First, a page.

Driving in Florida This Summer? Move Over–It’s The Law

by mightymidnighty on June 7, 2013

To address the high number of accidents that were being caused by motorists in connection with first responders, law enforcement and emergency officials, legislators in 46 states have passed Move Over Laws. In Florida, the bill was passed in 2002 as a more effective way to protect law enforcement officers and emergency personnel on Florida’s roadways. If you plan to drive in Florida during the summer months, know that these “100 deadliest days,” are the most dangerous time to drive there, according to injury lawyers Steinger, Iscoe & Greene, who remind you to stay safe and drive safely while in the Sunshine State. Editor’s note – see also our guides to great Florida injury lawyers here:- Interpretation Despite numerous public awareness campaigns across the United States, it is estimated that seven in ten drivers are unaware of the Move Over laws. Specifically, when approaching emergency or law enforcement vehicles that have their lights flashing, the following details of the Move Over Laws apply.
  • Single and Two Lane Roadways: Drivers are required on two lane roads to slow to a speed of less than 20 miles per hour of the posted speed limit. When the speed limit is under 20 miles per hour, drivers must slow to five miles per hour.
  • Interstate and Multiple Lane Roads: If drivers are on the interstate or multiple lane roads in the same direction, they must vacate the lane to the right as soon as it is safe to do so. If unable to move over safely, drivers must slow down to speeds of 20 miles per hour below the posted speed limit, unless otherwise directed by law enforcement officers.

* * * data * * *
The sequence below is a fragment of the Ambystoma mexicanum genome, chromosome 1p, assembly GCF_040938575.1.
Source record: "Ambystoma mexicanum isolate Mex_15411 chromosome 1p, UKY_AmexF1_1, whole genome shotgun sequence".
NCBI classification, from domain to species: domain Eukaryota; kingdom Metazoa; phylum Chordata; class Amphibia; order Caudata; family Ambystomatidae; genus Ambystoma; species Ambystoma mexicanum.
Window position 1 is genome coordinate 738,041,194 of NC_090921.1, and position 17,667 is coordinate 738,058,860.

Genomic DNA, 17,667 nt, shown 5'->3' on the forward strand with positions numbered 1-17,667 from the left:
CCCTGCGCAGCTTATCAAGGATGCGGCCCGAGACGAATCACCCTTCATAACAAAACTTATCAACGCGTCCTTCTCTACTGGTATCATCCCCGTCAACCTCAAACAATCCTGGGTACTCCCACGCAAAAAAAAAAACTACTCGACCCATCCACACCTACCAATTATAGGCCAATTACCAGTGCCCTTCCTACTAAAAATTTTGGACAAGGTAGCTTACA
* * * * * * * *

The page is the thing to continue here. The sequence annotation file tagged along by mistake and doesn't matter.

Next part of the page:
Drivers are also cautioned not to block the flow of traffic or stop in the roadway, unless a law enforcement officer requires it. Penalties Because violating the Move Over Law puts drivers, passengers and general public safety at risk, Florida law enforcement officers are very serious about enforcing it. Therefore, those who do not take the time to understand and comply with Florida’s Move Over Law can face some stiff and unpleasant penalties. Any person found to have violated the law is punishable by:
  • Fines upwards of $164.00 plus county court costs of $90
  • 3 points placed against driver’s licenses
  • Costs of legal representation and other court fees
While these penalties may not seem severe at the outset, the costs associated with them can grow to be much more substantial. For instance, adding points to driver’s licenses usually leads to suspensions or revocations. Additionally, the long term increases to insurance premiums will add up to be quite significant over time. History More officers fear dying after being struck by a vehicle than by gunfire, and states including Florida have been diligently beefing up the enforcement of the Move Over laws during recent years. This is evidenced by the issuance of over 6,713 citations annually as compared with under 2,000 in prior years. While many people do their best to follow the laws, misunderstandings can and do take place. Keep in mind that violations of the Move Over Law may be contested by an experienced Florida traffic ticket attorney who fully understands the law. Residents or visitors who are cited for violating this Law should retain a Florida traffic ticket lawyer in an effort to reverse the ticket or minimize damages.   Midnight Walker writes about state laws, accident prevention and Florida-related topics. She is passionate about keeping families safe on the roads. Injury lawyers, Steinger, Iscoe & Greene will help you get your life back to normal as soon as possible after an accident. They want you to have a fun and safe trip to Florida.

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